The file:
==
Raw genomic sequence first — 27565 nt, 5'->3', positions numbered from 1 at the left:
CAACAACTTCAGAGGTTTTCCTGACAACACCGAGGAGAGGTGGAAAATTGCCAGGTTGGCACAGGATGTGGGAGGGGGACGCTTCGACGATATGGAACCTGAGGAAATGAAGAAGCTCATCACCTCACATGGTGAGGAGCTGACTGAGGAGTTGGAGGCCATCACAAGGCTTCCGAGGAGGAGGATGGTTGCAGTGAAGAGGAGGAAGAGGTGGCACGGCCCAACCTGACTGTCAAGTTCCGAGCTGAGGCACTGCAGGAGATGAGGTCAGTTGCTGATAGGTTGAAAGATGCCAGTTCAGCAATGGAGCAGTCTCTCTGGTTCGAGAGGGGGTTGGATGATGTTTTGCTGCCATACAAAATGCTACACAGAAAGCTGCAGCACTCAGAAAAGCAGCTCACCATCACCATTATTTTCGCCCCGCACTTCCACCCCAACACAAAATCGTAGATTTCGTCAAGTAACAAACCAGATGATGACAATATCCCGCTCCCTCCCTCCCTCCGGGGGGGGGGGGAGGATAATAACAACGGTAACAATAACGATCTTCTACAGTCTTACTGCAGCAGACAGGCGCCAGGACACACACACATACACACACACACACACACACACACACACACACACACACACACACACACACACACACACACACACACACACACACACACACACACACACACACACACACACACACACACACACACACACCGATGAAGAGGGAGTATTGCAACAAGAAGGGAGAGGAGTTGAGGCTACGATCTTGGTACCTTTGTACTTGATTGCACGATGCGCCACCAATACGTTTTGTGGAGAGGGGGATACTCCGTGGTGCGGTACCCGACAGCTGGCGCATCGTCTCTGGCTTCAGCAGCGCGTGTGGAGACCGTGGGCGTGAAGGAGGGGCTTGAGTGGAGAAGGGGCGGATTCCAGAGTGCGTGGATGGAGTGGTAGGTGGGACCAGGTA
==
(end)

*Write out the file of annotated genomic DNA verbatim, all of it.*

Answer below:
Raw genomic sequence first — 27565 nt, 5'->3', positions numbered from 1 at the left:
CAACAACTTCAGAGGTTTTCCTGACAACACCGAGGAGAGGTGGAAAATTGCCAGGTTGGCACAGGATGTGGGAGGGGGACGCTTCGACGATATGGAACCTGAGGAAATGAAGAAGCTCATCACCTCACATGGTGAGGAGCTGACTGAGGAGTTGGAGGCCATCACAAGGCTTCCGAGGAGGAGGATGGTTGCAGTGAAGAGGAGGAAGAGGTGGCACGGCCCAACCTGACTGTCAAGTTCCGAGCTGAGGCACTGCAGGAGATGAGGTCAGTTGCTGATAGGTTGAAAGATGCCAGTTCAGCAATGGAGCAGTCTCTCTGGTTCGAGAGGGGGTTGGATGATGTTTTGCTGCCATACAAAATGCTACACAGAAAGCTGCAGCACTCAGAAAAGCAGCTCACCATCACCATTATTTTCGCCCCGCACTTCCACCCCAACACAAAATCGTAGATTTCGTCAAGTAACAAACCAGATGATGACAATATCCCGCTCCCTCCCTCCCTCCGGGGGGGGGGGGAGGATAATAACAACGGTAACAATAACGATCTTCTACAGTCTTACTGCAGCAGACAGGCGCCAGGACACACACACATACACACACACACACACACACACACACACACACACACACACACACACACACACACACACACACACACACACACACACACACACACACACACACACACACACACACACACACACACACACCGATGAAGAGGGAGTATTGCAACAAGAAGGGAGAGGAGTTGAGGCTACGATCTTGGTACCTTTGTACTTGATTGCACGATGCGCCACCAATACGTTTTGTGGAGAGGGGGATACTCCGTGGTGCGGTACCCGACAGCTGGCGCATCGTCTCTGGCTTCAGCAGCGCGTGTGGAGACCGTGGGCGTGAAGGAGGGGCTTGAGTGGAGAAGGGGCGGATTCCAGAGTGCGTGGATGGAGTGGTAGGTGGGACCAGGTA